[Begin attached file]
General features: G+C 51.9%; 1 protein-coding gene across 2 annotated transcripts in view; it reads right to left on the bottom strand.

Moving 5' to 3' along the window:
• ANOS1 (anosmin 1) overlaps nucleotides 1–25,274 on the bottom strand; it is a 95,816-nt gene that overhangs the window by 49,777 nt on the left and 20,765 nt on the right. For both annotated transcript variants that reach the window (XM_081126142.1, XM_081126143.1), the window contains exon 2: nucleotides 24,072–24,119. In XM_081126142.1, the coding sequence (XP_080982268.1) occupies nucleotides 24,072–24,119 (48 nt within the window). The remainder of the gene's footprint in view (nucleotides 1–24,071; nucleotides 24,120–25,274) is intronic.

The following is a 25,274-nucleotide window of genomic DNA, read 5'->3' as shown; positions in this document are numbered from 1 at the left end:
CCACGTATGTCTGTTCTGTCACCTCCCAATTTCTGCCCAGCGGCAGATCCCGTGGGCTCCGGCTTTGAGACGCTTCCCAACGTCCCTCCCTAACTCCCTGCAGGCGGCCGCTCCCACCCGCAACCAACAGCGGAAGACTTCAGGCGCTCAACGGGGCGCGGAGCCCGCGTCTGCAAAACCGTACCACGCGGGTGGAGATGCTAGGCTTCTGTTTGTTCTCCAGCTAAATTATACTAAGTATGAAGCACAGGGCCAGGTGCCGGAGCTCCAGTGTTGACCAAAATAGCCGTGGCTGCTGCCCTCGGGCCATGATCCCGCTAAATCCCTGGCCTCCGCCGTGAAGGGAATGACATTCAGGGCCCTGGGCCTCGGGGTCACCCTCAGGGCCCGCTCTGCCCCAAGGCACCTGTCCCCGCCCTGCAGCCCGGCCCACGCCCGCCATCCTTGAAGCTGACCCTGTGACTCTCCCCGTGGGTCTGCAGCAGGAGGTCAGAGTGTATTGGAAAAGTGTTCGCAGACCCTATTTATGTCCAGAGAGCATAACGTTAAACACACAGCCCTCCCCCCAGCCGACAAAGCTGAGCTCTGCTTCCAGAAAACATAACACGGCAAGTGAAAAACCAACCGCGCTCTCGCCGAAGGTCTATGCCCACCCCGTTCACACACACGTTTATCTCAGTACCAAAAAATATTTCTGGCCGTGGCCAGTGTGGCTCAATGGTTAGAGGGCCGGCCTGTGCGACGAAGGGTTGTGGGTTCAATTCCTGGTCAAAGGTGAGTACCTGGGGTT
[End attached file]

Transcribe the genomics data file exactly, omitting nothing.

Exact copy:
General features: G+C 51.9%; 1 protein-coding gene across 2 annotated transcripts in view; it reads right to left on the bottom strand.

Moving 5' to 3' along the window:
• ANOS1 (anosmin 1) overlaps nucleotides 1–25,274 on the bottom strand; it is a 95,816-nt gene that overhangs the window by 49,777 nt on the left and 20,765 nt on the right. For both annotated transcript variants that reach the window (XM_081126142.1, XM_081126143.1), the window contains exon 2: nucleotides 24,072–24,119. In XM_081126142.1, the coding sequence (XP_080982268.1) occupies nucleotides 24,072–24,119 (48 nt within the window). The remainder of the gene's footprint in view (nucleotides 1–24,071; nucleotides 24,120–25,274) is intronic.

The following is a 25,274-nucleotide window of genomic DNA, read 5'->3' as shown; positions in this document are numbered from 1 at the left end:
CCACGTATGTCTGTTCTGTCACCTCCCAATTTCTGCCCAGCGGCAGATCCCGTGGGCTCCGGCTTTGAGACGCTTCCCAACGTCCCTCCCTAACTCCCTGCAGGCGGCCGCTCCCACCCGCAACCAACAGCGGAAGACTTCAGGCGCTCAACGGGGCGCGGAGCCCGCGTCTGCAAAACCGTACCACGCGGGTGGAGATGCTAGGCTTCTGTTTGTTCTCCAGCTAAATTATACTAAGTATGAAGCACAGGGCCAGGTGCCGGAGCTCCAGTGTTGACCAAAATAGCCGTGGCTGCTGCCCTCGGGCCATGATCCCGCTAAATCCCTGGCCTCCGCCGTGAAGGGAATGACATTCAGGGCCCTGGGCCTCGGGGTCACCCTCAGGGCCCGCTCTGCCCCAAGGCACCTGTCCCCGCCCTGCAGCCCGGCCCACGCCCGCCATCCTTGAAGCTGACCCTGTGACTCTCCCCGTGGGTCTGCAGCAGGAGGTCAGAGTGTATTGGAAAAGTGTTCGCAGACCCTATTTATGTCCAGAGAGCATAACGTTAAACACACAGCCCTCCCCCCAGCCGACAAAGCTGAGCTCTGCTTCCAGAAAACATAACACGGCAAGTGAAAAACCAACCGCGCTCTCGCCGAAGGTCTATGCCCACCCCGTTCACACACACGTTTATCTCAGTACCAAAAAATATTTCTGGCCGTGGCCAGTGTGGCTCAATGGTTAGAGGGCCGGCCTGTGCGACGAAGGGTTGTGGGTTCAATTCCTGGTCAAAGGTGAGTACCTGGGGTT